- Current Prices:$25,000 to $349,000
- Closed Prices:$12,000 to $375,000
- Median Sale Price:$145,000
- Average $ per sq ft:$110
- Association Fee Ranges:$0 to $200/mo,$0
- Type:Attached Home (Condo, Townhouse, Loft, etc.), Single-Family Home
- Age:1878 to 1995
- Sq. Ft.:546 to 5,430Sq. Ft.
- Bedrooms:0 to 9Bedrooms
- Bathrooms:1 to 4Bathrooms
- Lot Sizes:0 - 5+ acres
Homes for Sale
Homes in this area come in a wide range of prices, styles, and sizes.
Where to Live
South Chicago is mostly made up of single-family homes, including bungalows and two-flats. A few multi-unit buildings like greystones, condos, and townhomes are scattered throughout the area. This blue-collar neighborhood has plenty of residential areas that provide families with spacious yards, covered patios, and garage parking. Homes along busy streets like Commercial Avenue or South Chicago Avenue will experience more traffic and noise as opposed to the quieter side streets. The Metra rail runs through the eastern half of the neighborhood, providing a relaxing commute to the Loop.
Where to Eat
While South Chicago isn’t particularly known for its food scene, the neighborhood does contain some hidden gems. Calumet Fisheries, visited by Anthony Bourdain in No Reservations, has been a destination for decades thanks to its smoked seafood and fried platters. Fantastic Mexican food is prevalent in the area, and Cocula leads the pack with authentic cuisine for breakfast, lunch, or dinner. During the summer months, residents also enjoy food-on-the-go from street vendors and food carts that sell items likes Mexican street corn and fresh fruit with all of the fixings. For great pizza anytime of year, check out Capri’s.
What You'll See
South Chicago is largely populated by working-class families and small-business owners. You'll see residents shopping along Commercial Avenue or jogging around the parks and lakefront. During the warmer months of the year, residents make the most of the weather by hosting barbecues or attending street festivals. In early mornings and late afternoons, you'll see kids walking to school or waiting by the bus stop as well as commuters heading toward the Metra train station.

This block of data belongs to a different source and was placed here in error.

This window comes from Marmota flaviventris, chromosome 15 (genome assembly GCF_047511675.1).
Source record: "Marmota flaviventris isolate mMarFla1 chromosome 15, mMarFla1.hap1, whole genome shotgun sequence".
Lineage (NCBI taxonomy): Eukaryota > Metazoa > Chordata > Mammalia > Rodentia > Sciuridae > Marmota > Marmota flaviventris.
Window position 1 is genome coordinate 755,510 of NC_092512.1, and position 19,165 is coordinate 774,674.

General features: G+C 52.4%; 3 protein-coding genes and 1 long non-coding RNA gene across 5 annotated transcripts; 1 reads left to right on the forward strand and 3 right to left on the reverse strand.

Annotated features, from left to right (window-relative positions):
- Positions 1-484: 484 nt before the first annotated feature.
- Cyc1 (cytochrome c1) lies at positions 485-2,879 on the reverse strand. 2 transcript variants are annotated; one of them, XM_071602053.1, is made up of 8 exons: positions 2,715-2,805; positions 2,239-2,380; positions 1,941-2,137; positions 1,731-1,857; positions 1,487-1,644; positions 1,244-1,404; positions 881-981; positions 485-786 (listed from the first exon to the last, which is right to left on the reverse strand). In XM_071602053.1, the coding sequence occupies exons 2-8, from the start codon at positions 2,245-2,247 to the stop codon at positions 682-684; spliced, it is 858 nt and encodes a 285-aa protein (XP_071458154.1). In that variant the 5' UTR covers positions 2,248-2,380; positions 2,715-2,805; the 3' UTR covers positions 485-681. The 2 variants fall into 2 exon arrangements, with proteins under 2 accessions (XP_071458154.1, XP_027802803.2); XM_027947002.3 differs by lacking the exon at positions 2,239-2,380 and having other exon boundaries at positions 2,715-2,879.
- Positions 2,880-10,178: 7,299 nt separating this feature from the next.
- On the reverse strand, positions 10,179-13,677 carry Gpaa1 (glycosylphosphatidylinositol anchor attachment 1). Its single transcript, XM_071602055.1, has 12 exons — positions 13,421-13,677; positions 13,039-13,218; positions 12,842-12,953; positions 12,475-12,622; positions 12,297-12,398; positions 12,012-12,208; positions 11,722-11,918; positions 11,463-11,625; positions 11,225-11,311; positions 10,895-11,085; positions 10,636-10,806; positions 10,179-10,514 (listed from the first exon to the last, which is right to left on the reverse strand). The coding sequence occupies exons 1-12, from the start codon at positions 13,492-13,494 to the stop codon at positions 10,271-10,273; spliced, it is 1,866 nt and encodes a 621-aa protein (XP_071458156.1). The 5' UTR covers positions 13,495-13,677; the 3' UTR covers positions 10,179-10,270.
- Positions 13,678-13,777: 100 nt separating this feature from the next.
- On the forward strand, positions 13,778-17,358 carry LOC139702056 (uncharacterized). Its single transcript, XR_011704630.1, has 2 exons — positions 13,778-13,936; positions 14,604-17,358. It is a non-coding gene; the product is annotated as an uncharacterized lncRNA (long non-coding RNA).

Friday Night Fun
In the summer months, residents can check out a street festival or carnival for games, food, and rides. Local churches often host fundraisers with home-cooked cuisine and live entertainment to support good causes. Families can attend sidewalk sales and festivals where they can shop from local stores at bargain prices. You can also enjoy a traditional Mexican dinner and drinks while listening to the jukebox play Spanish hits at one of the restaurants on Commercial Avenue.
The Perfect Sunday
Sundays are perfect for exploring the parks or having a picnic near the lakefront. Rainbow Beach Park, just north of the neighborhood, offers a large stretch of sand for sunbathing and building castles. Seasonal events like Shakespeare theater or movies in the park are a great way to relax outdoors while enjoying free entertainment. Bargain hunters may enjoy perusing the shops and small businesses along Commercial Avenue.
Access to Metra trains • Parks and green spaces • Ample street parking • Access to the lakefront.
Locals Don't Love
Noise and traffic on busy streets • Outdated homes • Few grocery stores.
Disclaimer: School attendance zone boundaries are supplied by Maponics and are subject to change. Check with the applicable school district prior to making a decision based on these boundaries.
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